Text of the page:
Teacherscribe’s Teaching Tip #107
Find a way to allow for productive struggle. When I look back on the classes that taught me the most (and which, coincidentally, I enjoyed the most) : college algebra, world religions, advanced creative writing, and advanced writing, they all forced me to struggle. But the key is that the struggle was productive. In other words, the struggle produced results. I was beating my head against the subject in vain, as I have done in so many other classes (just about all my education classes, Renaissance and later middle ages, and oral interpretation).
So how can we construct lessons that allow for students to struggle productively?
I would look to video games. The fact that my four year old can one minute be crying his eyes out over his favorite DC video game on his iPad and then 30 seconds later be jumping around ecstatic that Batman was finally able to defeat the Penguin and move to the next level illustrates productive struggle perfectly. Each level has a goal (we’d call this the learning target). Yet, it’s not so easy as to allow Cash to pass it without several attempts. And - best of all - it allows for him to have to commit time (thus, his tears) and effort to beating the level (in this case, Cash’s mortal enemy, the penguin).
Video game designers know, of course, that they’d never sell any games if their early levels were too difficult so that gamers gave up right away. The key is to (using Vygotsky’s zones of proximal development) start easy and then incrementally increase the difficulty on each level so that they gamer will struggle but not give up.
Do we even think like that in education?
I would also look to coaches. When they build their programs from the elementary school up, they know they can’t have my daughter in kindergarten try to do lay ups. She has to learn how to dribble first. Then they build up those skills over the years and - coupled with the child’s innate talent level - they produce varsity players (eventually).
This is actually what I loved most about sports. For me athletics were all about practice. The games were okay (we never won a whole lot in RLF), but practice was what I lived for. In football what I loved most was having a new play introduced and then working on it all week until we could execute it in a game. The first time we’d try it - I recall our coach wanting to run a shotgun shovel pass my sophomore year - it’d be a disaster. First, our center had to not snap it three feet over our quarterback’s head or shoot it at his ankles. Once that was down, I then had to time my pull right so I could actually get down the line of scrimmage quickly enough to kick out the defensive tackle or end. This coincided with the play side tackle and guard getting their down blocks.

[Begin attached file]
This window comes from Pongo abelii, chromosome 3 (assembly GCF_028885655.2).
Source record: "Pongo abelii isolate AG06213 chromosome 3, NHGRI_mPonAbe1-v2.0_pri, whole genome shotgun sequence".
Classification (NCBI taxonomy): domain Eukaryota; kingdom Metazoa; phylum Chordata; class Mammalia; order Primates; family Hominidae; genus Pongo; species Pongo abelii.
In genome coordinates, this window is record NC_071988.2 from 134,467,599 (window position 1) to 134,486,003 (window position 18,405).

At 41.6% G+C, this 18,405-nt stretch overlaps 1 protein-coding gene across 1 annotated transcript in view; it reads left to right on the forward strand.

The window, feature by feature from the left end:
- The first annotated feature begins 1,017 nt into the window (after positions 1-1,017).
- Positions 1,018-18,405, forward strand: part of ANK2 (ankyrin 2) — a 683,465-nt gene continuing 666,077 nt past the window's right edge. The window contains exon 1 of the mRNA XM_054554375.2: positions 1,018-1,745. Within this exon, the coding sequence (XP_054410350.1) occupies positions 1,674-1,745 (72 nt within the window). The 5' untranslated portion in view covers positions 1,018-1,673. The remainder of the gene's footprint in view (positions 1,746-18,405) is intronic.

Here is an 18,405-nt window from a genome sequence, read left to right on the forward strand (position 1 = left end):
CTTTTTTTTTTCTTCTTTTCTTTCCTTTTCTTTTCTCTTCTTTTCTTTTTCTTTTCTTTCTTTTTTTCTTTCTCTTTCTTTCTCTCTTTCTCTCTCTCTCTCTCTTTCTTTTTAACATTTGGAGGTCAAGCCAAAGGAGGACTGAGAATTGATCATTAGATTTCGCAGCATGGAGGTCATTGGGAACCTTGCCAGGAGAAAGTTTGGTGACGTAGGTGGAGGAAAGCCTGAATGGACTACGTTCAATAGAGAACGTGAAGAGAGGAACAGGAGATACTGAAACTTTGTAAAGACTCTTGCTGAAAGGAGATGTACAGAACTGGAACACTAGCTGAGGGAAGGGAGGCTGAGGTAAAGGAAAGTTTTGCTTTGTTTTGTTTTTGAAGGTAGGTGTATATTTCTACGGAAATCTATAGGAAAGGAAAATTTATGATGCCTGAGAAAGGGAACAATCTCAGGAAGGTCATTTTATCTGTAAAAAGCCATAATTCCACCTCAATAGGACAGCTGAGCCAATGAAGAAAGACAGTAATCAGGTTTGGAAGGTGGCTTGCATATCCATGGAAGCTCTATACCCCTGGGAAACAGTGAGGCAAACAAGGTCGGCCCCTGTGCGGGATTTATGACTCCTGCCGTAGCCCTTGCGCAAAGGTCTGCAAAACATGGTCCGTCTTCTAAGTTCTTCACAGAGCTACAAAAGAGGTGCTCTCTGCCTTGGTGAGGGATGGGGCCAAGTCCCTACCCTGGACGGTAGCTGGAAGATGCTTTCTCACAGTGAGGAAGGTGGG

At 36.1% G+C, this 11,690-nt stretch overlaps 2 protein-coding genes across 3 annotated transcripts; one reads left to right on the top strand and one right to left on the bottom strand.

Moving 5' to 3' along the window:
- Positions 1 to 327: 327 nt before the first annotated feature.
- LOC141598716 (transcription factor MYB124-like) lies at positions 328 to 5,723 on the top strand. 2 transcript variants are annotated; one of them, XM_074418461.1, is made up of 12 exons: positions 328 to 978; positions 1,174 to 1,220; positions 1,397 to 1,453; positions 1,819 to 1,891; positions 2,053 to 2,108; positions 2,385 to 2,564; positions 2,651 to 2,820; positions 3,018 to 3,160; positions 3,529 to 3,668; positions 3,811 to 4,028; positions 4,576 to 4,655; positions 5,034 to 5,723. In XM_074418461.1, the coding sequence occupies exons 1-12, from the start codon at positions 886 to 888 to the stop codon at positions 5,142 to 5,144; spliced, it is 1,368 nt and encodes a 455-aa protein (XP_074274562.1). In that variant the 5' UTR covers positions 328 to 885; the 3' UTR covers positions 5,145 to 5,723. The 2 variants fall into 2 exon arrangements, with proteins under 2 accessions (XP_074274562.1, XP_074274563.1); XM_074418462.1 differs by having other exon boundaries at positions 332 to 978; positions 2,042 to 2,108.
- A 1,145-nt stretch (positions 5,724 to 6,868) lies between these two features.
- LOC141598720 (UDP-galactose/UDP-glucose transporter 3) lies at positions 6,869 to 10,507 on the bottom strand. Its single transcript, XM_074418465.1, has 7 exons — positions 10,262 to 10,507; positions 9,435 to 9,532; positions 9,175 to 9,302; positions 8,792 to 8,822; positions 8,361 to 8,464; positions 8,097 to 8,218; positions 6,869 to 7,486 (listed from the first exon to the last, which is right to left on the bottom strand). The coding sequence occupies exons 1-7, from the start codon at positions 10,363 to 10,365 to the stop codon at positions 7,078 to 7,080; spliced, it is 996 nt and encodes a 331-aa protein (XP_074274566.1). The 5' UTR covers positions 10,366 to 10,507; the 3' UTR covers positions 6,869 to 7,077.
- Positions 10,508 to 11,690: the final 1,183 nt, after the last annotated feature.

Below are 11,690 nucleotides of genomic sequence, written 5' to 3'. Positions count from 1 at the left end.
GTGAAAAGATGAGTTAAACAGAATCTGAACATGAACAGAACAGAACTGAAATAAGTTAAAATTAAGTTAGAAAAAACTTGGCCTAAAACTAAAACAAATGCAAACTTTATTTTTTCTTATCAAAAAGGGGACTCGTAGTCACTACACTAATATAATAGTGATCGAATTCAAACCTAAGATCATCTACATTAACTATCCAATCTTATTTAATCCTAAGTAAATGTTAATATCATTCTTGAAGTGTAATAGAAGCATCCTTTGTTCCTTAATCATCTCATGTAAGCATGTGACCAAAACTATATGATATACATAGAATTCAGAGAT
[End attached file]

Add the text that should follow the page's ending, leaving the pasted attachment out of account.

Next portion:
To make matters more difficult our coach (Bryan Thygeson) installed the play in the game plan as an audible. Worse yet, when our quarterback changed the original play to the shotgun draw (which called for all 11 of us on offense to know what the ‘hot’ color was in his cadence), the draw was on two. So whatever the original count had been on, we all had to remember that the new play was on two. I felt sorry for our center, who not only had to remember that, but then had to execute the shotgun snap on top of all of that.
So what can teachers learn from video games and sports as we construct lessons (and these lessons don’t have to occur every single day in class) that allow for our students to struggle productively. By doing this we will be developing grit in our students. And that’s a skill that they’ll use for the rest of their lives.